The Trump administration recently launched a public survey on the White House’s website where participants can indicate which federal departments they believe should be eliminated.
While some survey options fall in line with the traditional Republican agenda, such as cutting the Department of Energy and the National Endowment for the Arts, others appear to flout the power of the Washington D.C., establishment. The CIA, FBI, Department of Homeland Security (DHS), Pentagon, and National Security Council are also options.
The survey allows users to select entire departments or bureaucracies within each department. It also features a question regarding which agencies survey participants would like to reform rather than eliminate.
Most surprisingly, however, is the option to eliminate the “Executive Office of the President” altogether. Users can also select smaller branches of the executive office and other agencies. Even U.S. Border Patrol and Immigration and Customs Enforcement are options under the larger umbrella of Homeland Security.Users can select as many options as they like and are also provided write-in boxes where they can list their suggestions and ideas in more detail.
The survey is an apparent result of an executive order President Trump issued on March 13. According to the website:
“On March 13th, President Donald J. Trump signed an Executive Order that will make the Federal government more efficient, effective, and accountable to you, the American people. This Executive Order directs the Director of the Office of Management and Budget to present the President with a plan that recommends ways to reorganize the executive branch and eliminate unnecessary agencies.”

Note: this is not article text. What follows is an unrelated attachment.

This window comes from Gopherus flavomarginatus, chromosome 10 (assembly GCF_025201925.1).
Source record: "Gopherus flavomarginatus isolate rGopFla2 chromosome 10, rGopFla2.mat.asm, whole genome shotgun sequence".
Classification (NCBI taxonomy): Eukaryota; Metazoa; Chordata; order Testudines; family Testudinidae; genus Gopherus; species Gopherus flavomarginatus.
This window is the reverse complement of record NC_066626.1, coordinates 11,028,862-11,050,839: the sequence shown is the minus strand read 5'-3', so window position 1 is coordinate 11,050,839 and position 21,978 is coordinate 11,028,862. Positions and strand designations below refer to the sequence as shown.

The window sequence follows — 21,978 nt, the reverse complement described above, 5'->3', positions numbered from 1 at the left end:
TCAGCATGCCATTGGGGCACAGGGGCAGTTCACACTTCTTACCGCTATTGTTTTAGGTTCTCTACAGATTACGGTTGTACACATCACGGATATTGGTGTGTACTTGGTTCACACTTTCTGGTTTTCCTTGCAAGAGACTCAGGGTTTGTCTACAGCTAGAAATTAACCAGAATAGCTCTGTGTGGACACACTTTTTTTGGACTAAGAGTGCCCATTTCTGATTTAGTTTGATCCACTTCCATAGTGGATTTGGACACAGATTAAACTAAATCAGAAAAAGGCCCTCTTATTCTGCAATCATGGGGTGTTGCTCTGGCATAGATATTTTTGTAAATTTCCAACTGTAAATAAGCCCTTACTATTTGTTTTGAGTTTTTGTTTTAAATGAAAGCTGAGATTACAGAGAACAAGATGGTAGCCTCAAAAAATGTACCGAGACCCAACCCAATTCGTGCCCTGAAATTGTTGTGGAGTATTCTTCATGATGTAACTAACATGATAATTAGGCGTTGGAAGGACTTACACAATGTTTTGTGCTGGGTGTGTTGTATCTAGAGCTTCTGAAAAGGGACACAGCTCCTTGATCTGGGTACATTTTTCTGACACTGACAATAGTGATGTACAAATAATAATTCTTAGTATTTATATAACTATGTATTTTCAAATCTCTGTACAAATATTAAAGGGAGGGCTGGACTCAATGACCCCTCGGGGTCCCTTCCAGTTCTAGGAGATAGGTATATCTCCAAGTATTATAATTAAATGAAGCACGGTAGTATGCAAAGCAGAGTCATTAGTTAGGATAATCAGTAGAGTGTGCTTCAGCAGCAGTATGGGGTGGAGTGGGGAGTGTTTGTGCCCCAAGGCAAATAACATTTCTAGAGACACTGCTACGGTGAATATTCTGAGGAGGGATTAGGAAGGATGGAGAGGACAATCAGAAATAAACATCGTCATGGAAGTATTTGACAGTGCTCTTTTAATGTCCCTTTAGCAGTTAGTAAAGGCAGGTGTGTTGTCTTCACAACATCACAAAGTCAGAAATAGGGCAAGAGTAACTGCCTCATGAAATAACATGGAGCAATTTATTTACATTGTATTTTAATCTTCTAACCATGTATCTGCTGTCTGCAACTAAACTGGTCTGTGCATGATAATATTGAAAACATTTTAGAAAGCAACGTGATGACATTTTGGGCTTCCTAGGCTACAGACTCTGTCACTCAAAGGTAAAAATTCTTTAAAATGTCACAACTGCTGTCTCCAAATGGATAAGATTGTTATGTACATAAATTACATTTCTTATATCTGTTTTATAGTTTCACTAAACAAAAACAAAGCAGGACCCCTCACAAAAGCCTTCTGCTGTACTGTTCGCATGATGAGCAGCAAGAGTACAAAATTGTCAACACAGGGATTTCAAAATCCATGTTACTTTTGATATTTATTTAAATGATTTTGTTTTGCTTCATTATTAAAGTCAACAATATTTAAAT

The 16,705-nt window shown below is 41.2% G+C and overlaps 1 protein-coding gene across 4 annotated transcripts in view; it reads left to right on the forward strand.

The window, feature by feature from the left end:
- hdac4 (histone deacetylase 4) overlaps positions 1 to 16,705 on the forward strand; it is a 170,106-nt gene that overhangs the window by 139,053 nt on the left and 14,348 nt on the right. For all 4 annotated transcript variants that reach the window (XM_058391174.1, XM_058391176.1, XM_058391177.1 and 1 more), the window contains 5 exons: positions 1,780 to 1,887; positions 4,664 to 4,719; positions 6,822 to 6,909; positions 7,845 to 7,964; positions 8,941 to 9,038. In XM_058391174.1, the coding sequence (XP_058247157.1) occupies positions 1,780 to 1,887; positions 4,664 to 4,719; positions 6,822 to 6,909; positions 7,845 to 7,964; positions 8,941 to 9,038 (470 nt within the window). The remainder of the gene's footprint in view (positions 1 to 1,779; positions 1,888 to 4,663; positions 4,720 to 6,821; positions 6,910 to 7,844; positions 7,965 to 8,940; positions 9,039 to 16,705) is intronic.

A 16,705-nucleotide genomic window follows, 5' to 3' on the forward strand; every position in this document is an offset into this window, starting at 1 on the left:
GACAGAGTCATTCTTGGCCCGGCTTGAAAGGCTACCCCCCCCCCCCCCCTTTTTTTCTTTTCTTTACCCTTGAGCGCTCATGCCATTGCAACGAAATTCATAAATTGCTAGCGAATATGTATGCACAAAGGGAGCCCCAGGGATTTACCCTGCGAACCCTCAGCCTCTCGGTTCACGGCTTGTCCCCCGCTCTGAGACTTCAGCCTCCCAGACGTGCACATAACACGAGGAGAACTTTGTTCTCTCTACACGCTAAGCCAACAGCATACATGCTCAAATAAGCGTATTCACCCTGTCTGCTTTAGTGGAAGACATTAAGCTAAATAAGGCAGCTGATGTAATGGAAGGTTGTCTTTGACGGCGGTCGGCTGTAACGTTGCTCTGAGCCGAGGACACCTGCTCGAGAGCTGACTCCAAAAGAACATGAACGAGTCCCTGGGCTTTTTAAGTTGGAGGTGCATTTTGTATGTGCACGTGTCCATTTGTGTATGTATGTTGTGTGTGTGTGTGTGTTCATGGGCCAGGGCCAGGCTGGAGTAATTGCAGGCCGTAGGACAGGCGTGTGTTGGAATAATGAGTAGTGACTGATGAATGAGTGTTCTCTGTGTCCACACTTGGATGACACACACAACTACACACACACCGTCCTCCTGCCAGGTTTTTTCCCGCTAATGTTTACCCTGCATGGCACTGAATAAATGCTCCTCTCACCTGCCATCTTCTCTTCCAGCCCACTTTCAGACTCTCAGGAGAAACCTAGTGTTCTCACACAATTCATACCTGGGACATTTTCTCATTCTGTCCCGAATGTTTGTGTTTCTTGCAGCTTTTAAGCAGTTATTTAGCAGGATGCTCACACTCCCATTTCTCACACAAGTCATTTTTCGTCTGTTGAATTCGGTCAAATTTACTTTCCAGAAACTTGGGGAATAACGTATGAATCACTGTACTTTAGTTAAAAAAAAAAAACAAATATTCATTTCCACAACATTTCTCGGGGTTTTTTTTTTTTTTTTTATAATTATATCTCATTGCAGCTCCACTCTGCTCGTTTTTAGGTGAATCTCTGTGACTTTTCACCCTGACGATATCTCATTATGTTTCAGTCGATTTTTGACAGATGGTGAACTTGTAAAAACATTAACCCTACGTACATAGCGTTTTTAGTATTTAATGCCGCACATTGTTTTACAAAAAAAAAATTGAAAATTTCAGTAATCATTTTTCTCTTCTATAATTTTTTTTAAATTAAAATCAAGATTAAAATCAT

It claims the president is seeking Americans’ input to achieve this goal. “President Trump wants to hear your ideas and suggestions on how the government can be better organized to work for the American people,” the website’s statement reads. The survey will remain online until June 12 of this year.
It is unclear whether or not the president, like any other politician, is actually eager to hear the ideas of his constituency and Americans in general. While that could be the case, the website appears to be a useful tool, at the very least, for creating the appearance of accountability and concern with what voters actually want.
As TIME pointed out, “As an online poll that can be easily gamed, the survey is hardly scientific, but it could be a useful tool for the White House to push its own ideas down the road.”
For now, the results of the survey are hidden, and the site does not specify whether the final results will be made public. Notably, however, a disclaimer at the bottom of the page warns users that the White House “may not respond to every comment that is submitted and submissions do not bind the Office of Management and Budget or the Administration to further action.”